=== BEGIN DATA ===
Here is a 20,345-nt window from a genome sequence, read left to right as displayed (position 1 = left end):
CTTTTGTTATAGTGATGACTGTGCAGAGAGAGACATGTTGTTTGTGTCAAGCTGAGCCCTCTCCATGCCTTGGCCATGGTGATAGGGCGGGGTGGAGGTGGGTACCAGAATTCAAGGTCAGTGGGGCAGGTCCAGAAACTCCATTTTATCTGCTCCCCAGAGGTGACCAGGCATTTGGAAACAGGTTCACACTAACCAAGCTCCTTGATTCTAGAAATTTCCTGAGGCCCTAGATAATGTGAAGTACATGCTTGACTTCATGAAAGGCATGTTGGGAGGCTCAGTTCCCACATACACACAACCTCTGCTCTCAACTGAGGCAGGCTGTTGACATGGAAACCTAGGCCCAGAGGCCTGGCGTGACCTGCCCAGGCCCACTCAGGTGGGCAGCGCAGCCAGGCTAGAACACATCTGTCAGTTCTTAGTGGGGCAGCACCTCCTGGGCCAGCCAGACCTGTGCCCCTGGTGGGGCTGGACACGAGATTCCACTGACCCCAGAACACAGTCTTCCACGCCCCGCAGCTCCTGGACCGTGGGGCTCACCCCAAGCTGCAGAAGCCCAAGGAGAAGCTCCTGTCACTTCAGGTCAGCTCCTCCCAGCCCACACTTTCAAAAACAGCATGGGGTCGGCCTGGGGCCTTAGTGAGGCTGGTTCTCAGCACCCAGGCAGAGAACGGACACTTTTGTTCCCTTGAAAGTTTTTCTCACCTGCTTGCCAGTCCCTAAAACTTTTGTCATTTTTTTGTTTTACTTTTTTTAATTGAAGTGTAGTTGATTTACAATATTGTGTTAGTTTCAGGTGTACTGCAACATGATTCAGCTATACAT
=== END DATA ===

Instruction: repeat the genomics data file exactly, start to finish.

Here is a 20,345-nt window from a genome sequence, read left to right as displayed (position 1 = left end):
CTTTTGTTATAGTGATGACTGTGCAGAGAGAGACATGTTGTTTGTGTCAAGCTGAGCCCTCTCCATGCCTTGGCCATGGTGATAGGGCGGGGTGGAGGTGGGTACCAGAATTCAAGGTCAGTGGGGCAGGTCCAGAAACTCCATTTTATCTGCTCCCCAGAGGTGACCAGGCATTTGGAAACAGGTTCACACTAACCAAGCTCCTTGATTCTAGAAATTTCCTGAGGCCCTAGATAATGTGAAGTACATGCTTGACTTCATGAAAGGCATGTTGGGAGGCTCAGTTCCCACATACACACAACCTCTGCTCTCAACTGAGGCAGGCTGTTGACATGGAAACCTAGGCCCAGAGGCCTGGCGTGACCTGCCCAGGCCCACTCAGGTGGGCAGCGCAGCCAGGCTAGAACACATCTGTCAGTTCTTAGTGGGGCAGCACCTCCTGGGCCAGCCAGACCTGTGCCCCTGGTGGGGCTGGACACGAGATTCCACTGACCCCAGAACACAGTCTTCCACGCCCCGCAGCTCCTGGACCGTGGGGCTCACCCCAAGCTGCAGAAGCCCAAGGAGAAGCTCCTGTCACTTCAGGTCAGCTCCTCCCAGCCCACACTTTCAAAAACAGCATGGGGTCGGCCTGGGGCCTTAGTGAGGCTGGTTCTCAGCACCCAGGCAGAGAACGGACACTTTTGTTCCCTTGAAAGTTTTTCTCACCTGCTTGCCAGTCCCTAAAACTTTTGTCATTTTTTTGTTTTACTTTTTTTAATTGAAGTGTAGTTGATTTACAATATTGTGTTAGTTTCAGGTGTACTGCAACATGATTCAGCTATACAT